11 List of Acronyms SAE Society of Automotive Engineers SDO Standards Development Organization SMT Short- and Mid-term ST Short-term STIP Statewide Transportation Improvement Plan STP Surface Transportation Program TBD To Be Determined TEA-21 Transportation Equity Act for the 21 st Century TIP Transportation Improvement Plan TOP 2025 Transportation for Oahu Plan for 2025 TSA Transportation Security Administration UPS United Parcel Service USDOT United States Department of Transportation viii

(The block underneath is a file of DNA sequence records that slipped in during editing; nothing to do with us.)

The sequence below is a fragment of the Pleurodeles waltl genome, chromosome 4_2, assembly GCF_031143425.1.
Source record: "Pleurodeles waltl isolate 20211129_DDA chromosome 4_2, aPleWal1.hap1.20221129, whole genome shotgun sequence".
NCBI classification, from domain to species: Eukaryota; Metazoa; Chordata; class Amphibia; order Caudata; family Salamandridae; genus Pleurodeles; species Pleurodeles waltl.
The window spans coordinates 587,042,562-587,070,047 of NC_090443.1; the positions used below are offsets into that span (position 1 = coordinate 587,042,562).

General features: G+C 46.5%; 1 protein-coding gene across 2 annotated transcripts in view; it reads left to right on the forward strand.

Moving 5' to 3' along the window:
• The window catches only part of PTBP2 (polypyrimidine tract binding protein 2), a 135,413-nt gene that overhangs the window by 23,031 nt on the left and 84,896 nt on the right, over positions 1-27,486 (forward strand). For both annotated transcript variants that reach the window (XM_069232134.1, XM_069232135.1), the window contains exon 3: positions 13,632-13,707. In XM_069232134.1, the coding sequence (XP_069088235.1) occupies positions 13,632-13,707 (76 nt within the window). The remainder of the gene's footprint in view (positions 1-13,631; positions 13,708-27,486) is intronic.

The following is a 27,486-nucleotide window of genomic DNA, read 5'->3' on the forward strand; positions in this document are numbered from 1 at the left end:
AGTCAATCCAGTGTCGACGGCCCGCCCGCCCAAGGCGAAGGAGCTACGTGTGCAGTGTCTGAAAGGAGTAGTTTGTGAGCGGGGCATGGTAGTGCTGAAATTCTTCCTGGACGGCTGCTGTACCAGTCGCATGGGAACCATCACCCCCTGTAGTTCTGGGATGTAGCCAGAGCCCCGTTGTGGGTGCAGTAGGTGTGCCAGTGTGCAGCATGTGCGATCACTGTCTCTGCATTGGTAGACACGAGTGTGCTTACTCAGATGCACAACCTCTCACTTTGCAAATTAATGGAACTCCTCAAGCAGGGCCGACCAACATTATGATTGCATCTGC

12 Introduction 1. INTRODUCTION The preparation of the Oahu Intelligent Transportation System (ITS) Integration Strategy Plan, presented here forth, was completed under the guidance of the Oahu Metropolitan Planning Organization (OMPO) with the participation and support of Oahu s transportation agencies. The Oahu ITS Integration Strategy Plan is the second of two documents that comprise the Oahu Regional ITS Architecture Project. The first document, the Oahu Regional ITS Operational Concept and Physical Architecture (April 2003) provides the who, what, when, and how of existing and desired regional ITS operations on Oahu. This document builds on the Operational Concept and Physical Architecture in an effort to guide implementation of integrated ITS on Oahu. Together, these two documents fully address all of the requirements outlined in the Federal Highway Administration s (FHWA) Final Rule and Federal Transit Administration s (FTA) Policy on applying the National ITS Architecture on the regional level. 1.1 PROJECT PURPOSE The purpose of the Oahu Regional ITS Architecture Project is to develop a framework for institutional coordination and technical integration of ITS-related systems on Oahu. This framework will enhance current traffic and transportation operations on Oahu which, consequently, will improve traveler safety and mobility and reduce traffic delays and operational costs. The Oahu Regional ITS Architecture Project conforms to the National ITS Architecture - which ensures that funds for ITS projects can be secured in the future. 1.2 PLAN PURPOSE The Oahu ITS Integration Strategy Plan provides the framework for efficient, cost-effective integration of ITS systems on the island of Oahu. The Oahu ITS Integration Strategy Plan completes the operational vision defined in the Oahu Regional ITS Operational Concept and Physical Architecture by identifying a series of regional ITS initiatives and policies. Regional ITS initiatives are sequenced based on current and planned ITS deployments, costs and benefits, technical feasibility, institutional issues, and readiness of proposed projects. In addition to these objectives, the Oahu ITS Integration Strategy Plan accomplishes the following: Summarizes opportunities for regional integration of ITS services and functions; Identifies potential policies that are required to foster regional ITS integration; Provides high-level descriptions of projects identified during architecture development that can satisfy regional needs over the next seven years; Describes project selection rationale; Estimates project implementation costs; and Identifies potential funding sources for projects. 1